And in Nagasaki in spite of the ruthless persecution, he went on with his evangelization tasks without respite; never staying more for than two days in one place, constantly changing residence and always seeking a safe place to hide. His example and love of Jesus Christ penetrated the deepest recesses of the hearts of many Japanese. These Japanese  natives, moved by the example of their father and teacher, Blessed Francisco de Jesús, would likewise become martyrs, giving firm witness of their Faith, much like the catechist and Augustinian Recollect tertiary, Saint Magdalene of Nagasaki who was an active collaborator of Blessed Francisco de Jesús in the apostolic sallies in the mountains region of Nagasaki. The young tertiary would continue her evangelization tasks after the martyrdom of Blessed Francisco missionary was preaching.

In the prison of Nagasaki, he met the Augustinian Bartolomé Guitiérrez, an evangelizer of long residence in Japan, who had welcomed them to that country six years before. Not very long afterward, his Augustinian Recollect confrere Blessed Vicente de San Antonio was also dragged into prison. A Jesuit Antonio Ygida and a Franciscan Fray Gabriel would likewise join them in jail, and later in martyrdom.

At the Nagasaki jail they were incarcerated for only two weeks, since on 11 December 1629 they were transferred to the terrible and unsanitary omura prison where they were kept in confinement for nearly two years in small wooden cages, even as they encourage the faithful found in the same prison not to get disheartened along the path to martyrdom.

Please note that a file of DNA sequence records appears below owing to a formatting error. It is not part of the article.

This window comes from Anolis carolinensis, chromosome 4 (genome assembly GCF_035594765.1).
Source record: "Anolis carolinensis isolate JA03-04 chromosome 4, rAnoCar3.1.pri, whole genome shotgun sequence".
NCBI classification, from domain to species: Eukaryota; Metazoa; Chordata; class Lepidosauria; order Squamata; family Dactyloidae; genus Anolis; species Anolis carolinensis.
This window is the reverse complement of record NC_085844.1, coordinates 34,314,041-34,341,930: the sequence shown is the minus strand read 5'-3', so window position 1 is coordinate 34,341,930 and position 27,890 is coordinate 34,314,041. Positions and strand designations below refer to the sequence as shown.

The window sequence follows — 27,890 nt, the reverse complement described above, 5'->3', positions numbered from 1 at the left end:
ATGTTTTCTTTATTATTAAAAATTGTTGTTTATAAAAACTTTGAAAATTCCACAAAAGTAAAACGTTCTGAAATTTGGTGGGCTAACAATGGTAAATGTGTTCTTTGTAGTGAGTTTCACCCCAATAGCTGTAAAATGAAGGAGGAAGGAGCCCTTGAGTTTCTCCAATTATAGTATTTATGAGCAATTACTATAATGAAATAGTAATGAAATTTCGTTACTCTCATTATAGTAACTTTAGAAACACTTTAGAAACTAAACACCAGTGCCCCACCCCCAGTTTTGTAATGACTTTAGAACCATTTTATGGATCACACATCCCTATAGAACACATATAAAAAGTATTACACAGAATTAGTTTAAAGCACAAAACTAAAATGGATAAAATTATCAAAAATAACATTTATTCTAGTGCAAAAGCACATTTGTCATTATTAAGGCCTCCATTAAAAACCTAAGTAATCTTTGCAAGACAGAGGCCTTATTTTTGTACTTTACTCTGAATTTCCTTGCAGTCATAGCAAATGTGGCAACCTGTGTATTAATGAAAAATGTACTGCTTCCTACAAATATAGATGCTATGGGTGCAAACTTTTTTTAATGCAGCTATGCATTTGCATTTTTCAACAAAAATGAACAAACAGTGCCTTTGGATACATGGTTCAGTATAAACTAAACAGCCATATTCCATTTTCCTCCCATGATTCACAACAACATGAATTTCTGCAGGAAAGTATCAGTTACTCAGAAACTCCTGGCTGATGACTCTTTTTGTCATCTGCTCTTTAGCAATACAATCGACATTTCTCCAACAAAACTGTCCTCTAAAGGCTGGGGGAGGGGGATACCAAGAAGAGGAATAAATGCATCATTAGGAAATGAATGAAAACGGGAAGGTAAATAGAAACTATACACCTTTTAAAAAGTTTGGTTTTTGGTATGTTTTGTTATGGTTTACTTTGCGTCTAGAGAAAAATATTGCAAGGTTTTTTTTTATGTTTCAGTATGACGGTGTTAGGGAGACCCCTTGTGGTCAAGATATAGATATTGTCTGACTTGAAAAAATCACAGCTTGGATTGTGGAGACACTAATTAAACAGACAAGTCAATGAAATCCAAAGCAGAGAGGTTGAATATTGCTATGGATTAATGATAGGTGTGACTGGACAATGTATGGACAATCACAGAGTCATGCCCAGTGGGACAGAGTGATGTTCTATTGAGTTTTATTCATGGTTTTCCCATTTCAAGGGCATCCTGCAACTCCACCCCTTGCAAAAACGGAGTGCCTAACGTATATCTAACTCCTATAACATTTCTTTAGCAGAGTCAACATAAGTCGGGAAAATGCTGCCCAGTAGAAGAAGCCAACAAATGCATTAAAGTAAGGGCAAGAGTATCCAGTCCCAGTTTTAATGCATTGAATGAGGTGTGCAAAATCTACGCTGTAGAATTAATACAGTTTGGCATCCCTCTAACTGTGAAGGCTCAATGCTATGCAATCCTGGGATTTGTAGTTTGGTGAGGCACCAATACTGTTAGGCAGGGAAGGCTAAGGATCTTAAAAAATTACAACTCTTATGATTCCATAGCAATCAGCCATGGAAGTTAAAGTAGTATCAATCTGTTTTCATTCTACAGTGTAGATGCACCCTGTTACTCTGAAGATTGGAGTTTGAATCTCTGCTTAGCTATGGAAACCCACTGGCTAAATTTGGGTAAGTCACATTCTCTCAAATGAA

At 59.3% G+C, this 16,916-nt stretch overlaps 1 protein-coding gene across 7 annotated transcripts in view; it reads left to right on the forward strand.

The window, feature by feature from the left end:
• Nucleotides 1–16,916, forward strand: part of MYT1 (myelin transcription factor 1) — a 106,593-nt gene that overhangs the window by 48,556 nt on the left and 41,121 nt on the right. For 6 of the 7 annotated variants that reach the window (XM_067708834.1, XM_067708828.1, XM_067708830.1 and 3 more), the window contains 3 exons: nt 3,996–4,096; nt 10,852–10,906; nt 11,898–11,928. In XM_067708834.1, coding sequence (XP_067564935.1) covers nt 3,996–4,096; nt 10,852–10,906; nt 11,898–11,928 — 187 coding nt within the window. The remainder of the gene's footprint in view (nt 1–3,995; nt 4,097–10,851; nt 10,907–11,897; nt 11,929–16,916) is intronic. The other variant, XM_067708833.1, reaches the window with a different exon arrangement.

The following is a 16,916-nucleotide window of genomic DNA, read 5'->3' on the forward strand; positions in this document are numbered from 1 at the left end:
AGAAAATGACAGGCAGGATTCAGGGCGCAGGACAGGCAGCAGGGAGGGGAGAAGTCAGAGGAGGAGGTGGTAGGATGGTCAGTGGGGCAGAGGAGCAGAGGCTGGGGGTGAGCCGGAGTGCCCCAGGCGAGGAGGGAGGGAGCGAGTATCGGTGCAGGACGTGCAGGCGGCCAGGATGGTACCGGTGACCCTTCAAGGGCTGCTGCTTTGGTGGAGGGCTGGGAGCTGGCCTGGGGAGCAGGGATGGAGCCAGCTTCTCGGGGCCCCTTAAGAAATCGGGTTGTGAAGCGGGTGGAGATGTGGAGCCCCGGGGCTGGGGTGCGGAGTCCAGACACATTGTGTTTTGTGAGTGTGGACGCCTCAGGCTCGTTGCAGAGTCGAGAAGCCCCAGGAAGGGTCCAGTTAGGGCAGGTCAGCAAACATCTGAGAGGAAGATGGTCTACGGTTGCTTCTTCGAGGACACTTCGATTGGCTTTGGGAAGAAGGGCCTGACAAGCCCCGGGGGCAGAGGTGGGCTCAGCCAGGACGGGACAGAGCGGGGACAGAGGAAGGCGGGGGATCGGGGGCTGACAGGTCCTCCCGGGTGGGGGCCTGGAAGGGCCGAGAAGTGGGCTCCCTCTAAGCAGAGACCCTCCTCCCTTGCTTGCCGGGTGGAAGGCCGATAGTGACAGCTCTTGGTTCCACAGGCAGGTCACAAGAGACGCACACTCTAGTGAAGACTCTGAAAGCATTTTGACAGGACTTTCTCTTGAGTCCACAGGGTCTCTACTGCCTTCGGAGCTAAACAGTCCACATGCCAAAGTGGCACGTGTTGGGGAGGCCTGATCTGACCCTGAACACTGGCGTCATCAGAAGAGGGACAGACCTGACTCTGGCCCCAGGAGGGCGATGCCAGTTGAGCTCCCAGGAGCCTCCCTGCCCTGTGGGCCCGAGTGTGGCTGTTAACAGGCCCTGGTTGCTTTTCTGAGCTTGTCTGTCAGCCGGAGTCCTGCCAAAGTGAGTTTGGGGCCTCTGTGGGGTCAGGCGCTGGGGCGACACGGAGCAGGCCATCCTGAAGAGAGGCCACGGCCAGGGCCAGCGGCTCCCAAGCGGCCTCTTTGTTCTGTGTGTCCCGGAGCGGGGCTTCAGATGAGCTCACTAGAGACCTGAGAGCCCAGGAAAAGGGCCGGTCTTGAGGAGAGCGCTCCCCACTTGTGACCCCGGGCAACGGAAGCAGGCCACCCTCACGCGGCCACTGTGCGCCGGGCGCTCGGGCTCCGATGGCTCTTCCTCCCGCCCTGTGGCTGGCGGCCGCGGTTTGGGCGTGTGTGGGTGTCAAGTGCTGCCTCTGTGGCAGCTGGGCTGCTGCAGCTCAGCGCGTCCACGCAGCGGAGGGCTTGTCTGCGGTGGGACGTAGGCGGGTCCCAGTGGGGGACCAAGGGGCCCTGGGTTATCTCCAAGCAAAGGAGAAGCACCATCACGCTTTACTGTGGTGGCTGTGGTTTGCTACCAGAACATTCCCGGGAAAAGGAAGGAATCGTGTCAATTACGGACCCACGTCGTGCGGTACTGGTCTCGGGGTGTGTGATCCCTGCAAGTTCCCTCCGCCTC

In 1631, they were taken back to Nagasaki, and thence to the terrible hell of arima where they were subject to the painful torture of sulphurous waters in order to force them to renounce the faith. His Augustinian recollect confrere, blessed Vicente de San Antonio, was half-dead on account of the five sessions of sulphurous waters poured upon him. But the tortures did not subject Father Bartolomé Gutiérrez to sulphurous water treatment anymore because his physical condition was deplorable and they were afraid he would die soon. Nevertheless, the jailors subjected Blessed Francisco de Jesús to seven drenching session in the dreadful sulphurous waters when they saw that he was a robust person and steadfastly confessed the Christian truth before the authorities. The tortures lest behind ineffaceable sores and open wounds all over his body, as a presage of what would finally be his martyrdom.

Apparently, the only relic that was preserved from Blessed Francisco de Jesús was a handkerchief soaked with blood caused by those open wounds. A Dominican religious had kept the handkerchief and dispatched it to the Recollect prior provincial in Manila. Certainly, this last relic of Blessed Francisco de Jesús would be lost for posterity like so many other relics of countless Japanese martyrs that were sent to Manila, to the iconic Saint Nicholas Church in Intramuros, which would be completely devastated during the Second World War many centuries after.

In the wake of these tortures, the religious were transported back to Nagasaki in early 1632, after spending thirty-one days in the “hell’’ of Arima. In Nagasaki they still remained for nine months in jail, undergoing the appalling pains of those open wounds from the “Unzen,’’ from that hell of Arima, living on a harsh diet and waiting the day of their martyrdom.